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    Buddha Nature: The Mahayana Uttaratantra Shastra with Commentary by Maitreya, Jamgön Kongtrül Lodrö Tayé and Khenpo Tsültrim Gyamtso Rinpoche

    Author: Arya Maitreya Commentary: Jamgön Kongtrül Lodrö Tayé and Khenpo Tsültrim Gyamtso Rinpoche Translator: Rosemary Fuchs

    All sentient beings, without exception, have buddha nature—the inherent purity and perfection of the mind, untouched by changing mental states. Thus there is neither any reason for conceit nor self-contempt. This is obscured by veils that are removable and do not touch the inherent purity and perfection of the nature of the mind. The Mahayana Uttaratantra Shastra, one of the “Five Treatises” said to have been dictated to Asanga by the Bodhisattva Maitreya, presents the Buddha’s definitive teachings on how we should understand this ground of enlightenment and clarifies the nature and qualities of buddhahood. This seminal text details with great clarity the view that forms the basis for Vajrayana, and especially Mahamudra, practice.  
  • A commentary by Acharya Sherab Gyaltsen

    Root verses and commentary on An Exposition Of The Presentation of the Philosophical Systems of the Great Vehicle An Exposition that Reveals the Presentation of the Philosophical Systems of the Chittamatrikas of the Great Vehicle by Dzogchen Ponlop Rinpoche. Translated by Karl Brunnhölzl, Tyler Dewar, and Scott Wellenbach.
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    Author: Wangchuk Dorje Translator: Tyler Dewar

    Marked by eloquent poetry, vigorous and extensive analysis and heart instructions on breaking through the veils of confusion to independently experience the true nature of things, The Karmapa's Middle Way contains the Ninth Karmapa Wangchuk Dorje's comprehensive commentary on the Indian master Chandrakirti's seminal text, the Madhyamakavatara or Entrance to the Middle Way. This commentary, Feast for the Fortunate, is the Ninth Karmapa's abridgement of the Eighth Karmapa Mikyo Dorje's masterpiece, the Chariot of the Takpo Kagyu Siddhas. In it, readers will find previously unavailable material on the Karmapa's Middle Way view and a rare window into a philosophically charged era of Middle Way exposition in Tibetan Buddhism. Chandrakirti and the Karmapa present in precise detail the vital Buddhist concept of emptiness through which the Mahayana path of compassionate altruism becomes complete. Introductory material, copious footnotes, appendices, and a reader-centric approach to the language will make this volume equally accessible to the seasoned scholar of Indo-Tibetan Buddhism and the newly curious nonspecialist alike.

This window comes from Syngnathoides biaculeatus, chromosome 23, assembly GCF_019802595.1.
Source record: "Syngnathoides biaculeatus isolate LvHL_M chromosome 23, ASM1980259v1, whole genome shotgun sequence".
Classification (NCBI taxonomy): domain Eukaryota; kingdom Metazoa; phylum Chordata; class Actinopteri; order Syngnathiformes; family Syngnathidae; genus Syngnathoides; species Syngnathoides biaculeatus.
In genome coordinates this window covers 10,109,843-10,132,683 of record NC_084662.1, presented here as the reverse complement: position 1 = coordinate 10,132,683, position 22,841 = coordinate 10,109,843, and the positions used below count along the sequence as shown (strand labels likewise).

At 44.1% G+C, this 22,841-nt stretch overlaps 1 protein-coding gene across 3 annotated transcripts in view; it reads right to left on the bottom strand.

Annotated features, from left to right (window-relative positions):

• This sourcebook offers a systematic presentation of the Mind Only (Cittamātra) tenet system, one of the principal Mahāyāna philosophical schools. The Mind Only school emphasizes the doctrine that the subjective and objective poles of perception are not different in substance, but mental in nature. Specific topics include discussions on perception, the fundamental notion of “mind only,” the three natures, self-awareness, and the all-base consciousness. Also included is a brief discussion of the paths and the fruition. Selected readings, analytical meditations, study questions, and review charts are included in the sourcebook. Includes root text written by Acharya Lama Tenpa Gyaltsen.
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    A Commentary by Acharya Lama Tenpa Gyaltsen and Karl Brunnhölzl

    This is a newly updated sourcebook, a set of two volumes, produced from a series of talks given by Acharya Lama Tenpa Gyaltsen at Nītārtha Institute, Gampo Abbey, Cape Breton Island, Nova Scotia, Canada, in August and September 1998, and by a series of talks given by Karl Brunnhölzl at Nītārtha Institute, Nalanda West, Seattle, Washington, United States, September, October, and November 2018.

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    Author: Asaṅga

    Translator: Karl Brunnhölzl

    Winner of the Khyentse Foundation Prize for Outstanding Translation. The first complete English translation of Asaṅga's Mahāyānasaṃgraha, the most important and comprehensive Indian Yogācāra text, and all its available Indian commentaries. The Mahāyānasaṃgraha, published here with its Indian and Tibetan commentaries in three volumes, presents virtually everything anybody might want to know about the Yogācāra School of mahāyāna Buddhism. It discusses in detail the nature and operation of the eight kinds of consciousness, the often-misunderstood notion of “mind only” (cittamātra), dependent origination, the cultivation of the path and its fruition in terms of the four wisdoms, and the three bodies (kāyas) of a buddha. Volume 1 presents the translation of the Mahāyānasaṃgraha along with a commentary by Vasubandhu. The introduction gives an overview of the text and its Indian and Tibetan commentaries, and explains in detail two crucial elements of the Yogācāra view: the ālaya-consciousness and the afflicted mind (kliṣṭamanas). Volume 2 presents translations of the commentary by Asvabhāva and an anonymous Indian commentary on the first chapter of the text. These translations are supplemented in the endnotes by excerpts from Tibetan commentaries and related passages in other Indian and Chinese Yogācāra works. Volume 3 includes appendices with excerpts from other Indian and Chinese Yogācāra texts and supplementary materials on major Yogācāra topics in the Mahāyānasaṃgraha.    
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